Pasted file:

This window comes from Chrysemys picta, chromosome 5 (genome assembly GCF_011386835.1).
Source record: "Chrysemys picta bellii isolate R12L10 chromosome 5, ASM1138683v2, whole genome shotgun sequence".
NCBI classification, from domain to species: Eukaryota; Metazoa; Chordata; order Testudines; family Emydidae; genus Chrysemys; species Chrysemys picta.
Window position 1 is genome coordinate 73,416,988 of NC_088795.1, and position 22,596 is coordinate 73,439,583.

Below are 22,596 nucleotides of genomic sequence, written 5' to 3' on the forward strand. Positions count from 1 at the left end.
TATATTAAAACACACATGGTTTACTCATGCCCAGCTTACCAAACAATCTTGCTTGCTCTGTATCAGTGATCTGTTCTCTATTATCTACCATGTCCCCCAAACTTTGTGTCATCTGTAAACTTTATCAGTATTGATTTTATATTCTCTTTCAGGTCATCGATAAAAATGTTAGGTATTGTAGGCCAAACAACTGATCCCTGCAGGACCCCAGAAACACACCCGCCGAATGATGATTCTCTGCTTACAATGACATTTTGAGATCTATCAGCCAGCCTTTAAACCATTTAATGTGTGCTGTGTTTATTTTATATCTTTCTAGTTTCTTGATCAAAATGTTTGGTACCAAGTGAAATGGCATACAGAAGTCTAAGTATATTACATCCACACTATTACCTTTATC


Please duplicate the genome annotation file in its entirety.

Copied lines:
This window comes from Chrysemys picta, chromosome 5 (genome assembly GCF_011386835.1).
Source record: "Chrysemys picta bellii isolate R12L10 chromosome 5, ASM1138683v2, whole genome shotgun sequence".
NCBI classification, from domain to species: Eukaryota; Metazoa; Chordata; order Testudines; family Emydidae; genus Chrysemys; species Chrysemys picta.
Window position 1 is genome coordinate 73,416,988 of NC_088795.1, and position 22,596 is coordinate 73,439,583.

Below are 22,596 nucleotides of genomic sequence, written 5' to 3' on the forward strand. Positions count from 1 at the left end.
TATATTAAAACACACATGGTTTACTCATGCCCAGCTTACCAAACAATCTTGCTTGCTCTGTATCAGTGATCTGTTCTCTATTATCTACCATGTCCCCCAAACTTTGTGTCATCTGTAAACTTTATCAGTATTGATTTTATATTCTCTTTCAGGTCATCGATAAAAATGTTAGGTATTGTAGGCCAAACAACTGATCCCTGCAGGACCCCAGAAACACACCCGCCGAATGATGATTCTCTGCTTACAATGACATTTTGAGATCTATCAGCCAGCCTTTAAACCATTTAATGTGTGCTGTGTTTATTTTATATCTTTCTAGTTTCTTGATCAAAATGTTTGGTACCAAGTGAAATGGCATACAGAAGTCTAAGTATATTACATCCACACTATTACCTTTATC